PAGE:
Finally, as I have argued previously, the prohibitions in Leviticus Chapters 18 and 20 are clearly aimed at “the sons of Israel,” at the men of the nation of Israel. So, the laws in those Chapters satisfy (R1), but the Canaanites are NOT included in the scope of those laws: 54. If Jehovah commanded the slaughter of many Canaanites as capital punishment for violation of the prohibition against giving a son or daughter to the god Molech (i.e. Leviticus 20:2), then JEHOVAH IS UNJUST, because the scope of this law is limited to the men of the nation of Israel, and does NOT include the Canaanites.
However, there are other books with laws of Jehovah that provide somewhat different prohibitions related to “child sacrifice”. In Exodus there is a prohibition against sacrificing ANYTHING to a god other than Jehovah: Exodus 22:20 American Standard Version 20 He that sacrificeth unto any god, save unto Jehovah only, shall be utterly destroyed.
But the expression “shall be utterly destroyed” does NOT mean “shall be punished by the death penalty”. This might well simply be a threat by God that such a person will face God’s wrath or some calamity caused by God, so there is no clear punishment assigned to this general prohibition. Also, Exodus 22 has the same scope as the Ten Commandments in Exodus 20, which is “the sons of Israel” meaning the men of the nation of Israel. So, this prohibition does NOT apply to the Canaanites.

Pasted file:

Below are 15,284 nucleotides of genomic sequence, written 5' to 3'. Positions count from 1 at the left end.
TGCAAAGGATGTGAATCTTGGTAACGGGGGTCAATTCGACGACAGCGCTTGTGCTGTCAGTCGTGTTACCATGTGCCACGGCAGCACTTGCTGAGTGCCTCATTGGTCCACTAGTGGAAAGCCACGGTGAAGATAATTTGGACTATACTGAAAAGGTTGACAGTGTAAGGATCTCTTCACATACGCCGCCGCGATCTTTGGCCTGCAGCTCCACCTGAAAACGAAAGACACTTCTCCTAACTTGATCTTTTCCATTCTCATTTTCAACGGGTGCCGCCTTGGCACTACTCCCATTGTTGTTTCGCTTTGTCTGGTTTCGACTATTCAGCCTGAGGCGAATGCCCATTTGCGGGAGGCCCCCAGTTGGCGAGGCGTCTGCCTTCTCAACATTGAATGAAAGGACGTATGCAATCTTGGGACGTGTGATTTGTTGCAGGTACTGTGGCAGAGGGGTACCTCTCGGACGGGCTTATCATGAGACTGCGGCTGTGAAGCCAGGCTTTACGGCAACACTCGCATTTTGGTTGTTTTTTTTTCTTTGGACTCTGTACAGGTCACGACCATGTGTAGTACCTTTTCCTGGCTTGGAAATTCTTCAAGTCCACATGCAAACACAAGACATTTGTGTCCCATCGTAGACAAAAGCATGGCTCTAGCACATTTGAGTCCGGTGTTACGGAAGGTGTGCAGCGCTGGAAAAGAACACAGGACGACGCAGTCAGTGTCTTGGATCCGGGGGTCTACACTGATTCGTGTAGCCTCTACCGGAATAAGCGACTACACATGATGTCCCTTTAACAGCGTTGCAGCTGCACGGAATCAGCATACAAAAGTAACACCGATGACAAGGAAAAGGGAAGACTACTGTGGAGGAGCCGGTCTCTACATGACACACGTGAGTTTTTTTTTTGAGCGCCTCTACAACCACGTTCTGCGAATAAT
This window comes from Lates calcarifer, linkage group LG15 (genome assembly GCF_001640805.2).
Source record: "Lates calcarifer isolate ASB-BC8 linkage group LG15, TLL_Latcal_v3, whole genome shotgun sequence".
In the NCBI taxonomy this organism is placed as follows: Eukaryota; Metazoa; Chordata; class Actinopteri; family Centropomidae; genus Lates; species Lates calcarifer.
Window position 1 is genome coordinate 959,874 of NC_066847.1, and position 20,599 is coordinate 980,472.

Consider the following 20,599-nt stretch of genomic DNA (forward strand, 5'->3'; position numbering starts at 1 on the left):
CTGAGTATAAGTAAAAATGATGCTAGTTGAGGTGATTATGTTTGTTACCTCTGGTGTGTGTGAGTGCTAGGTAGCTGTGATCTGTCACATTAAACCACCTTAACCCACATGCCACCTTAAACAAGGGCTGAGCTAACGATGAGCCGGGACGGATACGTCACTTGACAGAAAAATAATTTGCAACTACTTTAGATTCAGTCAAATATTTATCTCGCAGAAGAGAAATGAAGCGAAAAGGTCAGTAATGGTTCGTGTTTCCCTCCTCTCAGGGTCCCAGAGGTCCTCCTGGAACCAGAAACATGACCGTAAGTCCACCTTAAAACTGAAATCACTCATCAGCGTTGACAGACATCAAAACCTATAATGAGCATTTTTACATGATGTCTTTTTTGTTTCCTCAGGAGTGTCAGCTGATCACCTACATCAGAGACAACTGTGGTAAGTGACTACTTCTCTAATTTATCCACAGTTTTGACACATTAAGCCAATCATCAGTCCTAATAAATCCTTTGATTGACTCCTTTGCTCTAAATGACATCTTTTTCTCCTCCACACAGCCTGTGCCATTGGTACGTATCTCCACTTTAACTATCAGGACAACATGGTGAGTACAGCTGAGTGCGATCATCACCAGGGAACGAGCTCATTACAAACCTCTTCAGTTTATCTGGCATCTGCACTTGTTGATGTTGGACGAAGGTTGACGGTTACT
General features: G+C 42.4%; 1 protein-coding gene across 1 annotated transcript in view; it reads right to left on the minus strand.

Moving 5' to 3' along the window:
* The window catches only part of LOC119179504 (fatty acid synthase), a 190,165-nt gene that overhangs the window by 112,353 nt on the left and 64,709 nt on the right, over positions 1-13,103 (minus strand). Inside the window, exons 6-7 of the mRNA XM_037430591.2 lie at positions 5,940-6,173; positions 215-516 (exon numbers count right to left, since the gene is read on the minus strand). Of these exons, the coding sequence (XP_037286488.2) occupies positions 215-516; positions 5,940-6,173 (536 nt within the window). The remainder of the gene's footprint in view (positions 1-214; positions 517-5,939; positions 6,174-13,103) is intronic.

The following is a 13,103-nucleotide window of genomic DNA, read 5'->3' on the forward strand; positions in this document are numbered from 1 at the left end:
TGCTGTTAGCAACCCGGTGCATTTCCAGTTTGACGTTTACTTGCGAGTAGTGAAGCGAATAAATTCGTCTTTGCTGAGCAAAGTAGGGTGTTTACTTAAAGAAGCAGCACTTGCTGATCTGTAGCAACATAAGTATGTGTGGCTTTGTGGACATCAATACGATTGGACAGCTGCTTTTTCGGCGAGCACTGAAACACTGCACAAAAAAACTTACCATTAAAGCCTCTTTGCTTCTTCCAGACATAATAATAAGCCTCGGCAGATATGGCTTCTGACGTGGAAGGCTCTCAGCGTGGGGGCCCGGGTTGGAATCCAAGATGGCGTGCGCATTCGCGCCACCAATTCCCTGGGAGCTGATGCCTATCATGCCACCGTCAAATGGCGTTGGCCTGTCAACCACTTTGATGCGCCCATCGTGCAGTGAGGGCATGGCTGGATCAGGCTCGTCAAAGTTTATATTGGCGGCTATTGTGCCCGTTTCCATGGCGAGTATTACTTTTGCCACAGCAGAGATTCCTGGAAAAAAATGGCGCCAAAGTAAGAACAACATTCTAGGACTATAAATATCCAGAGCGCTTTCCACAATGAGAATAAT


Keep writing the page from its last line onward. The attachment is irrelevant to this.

That Exodus 22:20 is addressed to the same audience as the Ten Commandments, namely to the men of Israel, is clear from the fact that Exodus 22:20 is part of a section of laws that starts at the beginning of Chapter 21: Exodus 21:1 New American Standard Bible 1 “Now these are the ordinances which you are to set before them:
The referents of the pronouns “you” and “them” must be sought in the previous chapter, namely Chapter 20: Exodus 20:22 New American Standard Bible 22 Then the Lord said to Moses, “Thus you shall say to the sons of Israel, ‘You yourselves have seen that I have spoken to you from heaven.
So we see that the pronoun “you” in Exodus 21:1 refers to “Moses”, and the pronoun “them” in Exodus 21:1 refers to “the sons of Israel”, and not to the Canaanites.
In Deuteronomy, there is a prohibition against burning a son or daughter “in the fire to” Jehovah. But it is not clear what this expression means, and there is no description or explanation of what burning someone “in the fire to” Jehovah involves. Deuteronomy 12:30-31 New American Standard Bible (emphasis added) 30 beware that you are not ensnared to follow them, after they are destroyed before you, and that you do not inquire after their gods, saying, ‘How do these nations serve their gods, that I also may do likewise?’ 31 You shall not behave thus toward the Lord your God, for every abominable act which the Lord hates they have done for their gods; for they even burn their sons and daughters in the fire to their gods.